A total of six 4-channel ELM high-end measurement terminals are used in the measuring equipment for recording the force and torque input via the hexapod and for measuring the calibration object. Further EtherCAT Terminals from the EL series are also used. “Their standard resolution is perfectly sufficient for this,” emphasizes Holger Schneider, who is responsible for the electronic components in the measuring equipment. They are used, among other things, to monitor the actuators for compliance with the maximum forces via strain gauges. The six hexapod cylinders are driven by servo drives and the AX8000 multi-axis servo system. The power transmission – also an in-house development by GTM – involves a gearbox and a screw drive. As a result, the relatively small servomotors generate high forces and torques – “and with the highest precision,” adds Martin Eller. The compact multi-axis system from Beckhoff in conjunction with PC-based control and simultaneous data transmission of the measured values in real time via EtherCAT helps here. “This has simplified our task of controlling all drives on the basis of the measured values,” emphasizes Martin Urbanski.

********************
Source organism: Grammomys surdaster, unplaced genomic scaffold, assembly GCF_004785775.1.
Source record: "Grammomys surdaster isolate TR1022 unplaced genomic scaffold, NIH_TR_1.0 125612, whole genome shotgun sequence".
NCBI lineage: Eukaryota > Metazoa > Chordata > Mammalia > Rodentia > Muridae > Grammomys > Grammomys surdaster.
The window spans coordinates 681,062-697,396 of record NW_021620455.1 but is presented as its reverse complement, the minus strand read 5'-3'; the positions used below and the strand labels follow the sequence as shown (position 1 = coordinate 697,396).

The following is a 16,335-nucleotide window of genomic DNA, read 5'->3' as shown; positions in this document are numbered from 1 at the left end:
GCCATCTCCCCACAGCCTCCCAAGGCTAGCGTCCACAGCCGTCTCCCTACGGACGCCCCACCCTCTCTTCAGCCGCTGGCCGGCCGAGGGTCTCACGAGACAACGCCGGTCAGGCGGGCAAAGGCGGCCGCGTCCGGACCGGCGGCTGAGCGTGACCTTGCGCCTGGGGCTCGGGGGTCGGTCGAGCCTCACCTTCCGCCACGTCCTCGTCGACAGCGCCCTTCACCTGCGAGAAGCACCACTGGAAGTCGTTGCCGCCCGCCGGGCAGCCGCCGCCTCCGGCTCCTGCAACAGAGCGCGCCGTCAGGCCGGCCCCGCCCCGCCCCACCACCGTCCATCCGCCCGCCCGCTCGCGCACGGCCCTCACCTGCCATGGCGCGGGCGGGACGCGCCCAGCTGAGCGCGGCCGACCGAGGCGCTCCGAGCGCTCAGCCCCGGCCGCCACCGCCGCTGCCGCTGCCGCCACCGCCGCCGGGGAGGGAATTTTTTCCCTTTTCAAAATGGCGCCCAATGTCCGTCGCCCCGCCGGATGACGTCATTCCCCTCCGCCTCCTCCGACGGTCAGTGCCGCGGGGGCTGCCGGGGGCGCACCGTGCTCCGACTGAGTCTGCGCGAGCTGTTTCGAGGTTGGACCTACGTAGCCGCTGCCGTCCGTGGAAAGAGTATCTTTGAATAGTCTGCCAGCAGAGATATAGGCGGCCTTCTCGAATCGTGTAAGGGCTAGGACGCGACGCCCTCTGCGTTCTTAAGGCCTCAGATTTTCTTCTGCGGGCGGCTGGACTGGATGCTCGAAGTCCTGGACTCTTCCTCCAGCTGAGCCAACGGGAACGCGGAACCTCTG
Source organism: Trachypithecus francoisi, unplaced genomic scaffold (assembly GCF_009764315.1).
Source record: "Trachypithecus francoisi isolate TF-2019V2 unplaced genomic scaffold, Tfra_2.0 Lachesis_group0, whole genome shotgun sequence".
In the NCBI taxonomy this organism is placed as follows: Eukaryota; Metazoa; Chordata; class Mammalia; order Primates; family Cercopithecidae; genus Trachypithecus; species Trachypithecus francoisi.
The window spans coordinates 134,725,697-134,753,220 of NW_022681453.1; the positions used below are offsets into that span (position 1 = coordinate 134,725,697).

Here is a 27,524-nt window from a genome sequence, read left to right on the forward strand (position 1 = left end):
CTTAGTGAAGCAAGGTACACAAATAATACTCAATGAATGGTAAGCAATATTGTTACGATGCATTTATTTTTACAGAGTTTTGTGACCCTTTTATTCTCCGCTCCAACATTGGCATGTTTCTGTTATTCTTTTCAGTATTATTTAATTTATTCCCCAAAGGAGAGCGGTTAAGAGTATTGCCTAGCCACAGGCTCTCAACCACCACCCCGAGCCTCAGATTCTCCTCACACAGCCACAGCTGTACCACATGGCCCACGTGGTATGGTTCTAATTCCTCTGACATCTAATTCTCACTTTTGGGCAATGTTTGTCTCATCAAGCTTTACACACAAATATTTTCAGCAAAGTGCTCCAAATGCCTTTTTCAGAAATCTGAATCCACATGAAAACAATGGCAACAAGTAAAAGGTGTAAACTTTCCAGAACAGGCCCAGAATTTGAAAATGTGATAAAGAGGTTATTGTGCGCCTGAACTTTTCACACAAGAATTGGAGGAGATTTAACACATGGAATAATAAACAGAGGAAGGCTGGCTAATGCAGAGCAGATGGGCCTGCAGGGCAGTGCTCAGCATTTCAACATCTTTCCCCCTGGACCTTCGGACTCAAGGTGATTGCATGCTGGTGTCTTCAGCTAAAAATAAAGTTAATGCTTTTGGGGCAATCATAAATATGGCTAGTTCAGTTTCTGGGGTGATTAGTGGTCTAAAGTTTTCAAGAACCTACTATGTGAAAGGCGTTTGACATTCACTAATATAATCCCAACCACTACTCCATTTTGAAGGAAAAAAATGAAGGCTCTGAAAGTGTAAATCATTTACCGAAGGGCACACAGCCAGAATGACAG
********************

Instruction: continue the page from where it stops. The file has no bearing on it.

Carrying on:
The selected control architecture also has a positive effect elsewhere – in the control cabinet. Since GTM obtains almost all of the components from Beckhoff, from the measuring amplifiers and other I/O components to the industrial PCs and drive technology, the electronics are much more compact overall. Holger Schneider explains: “With our initial plans for a control concept based on separate servo and measurement technology from different suppliers, we would have needed three control cabinets.” Not to mention the integration and engineering effort required for the different systems.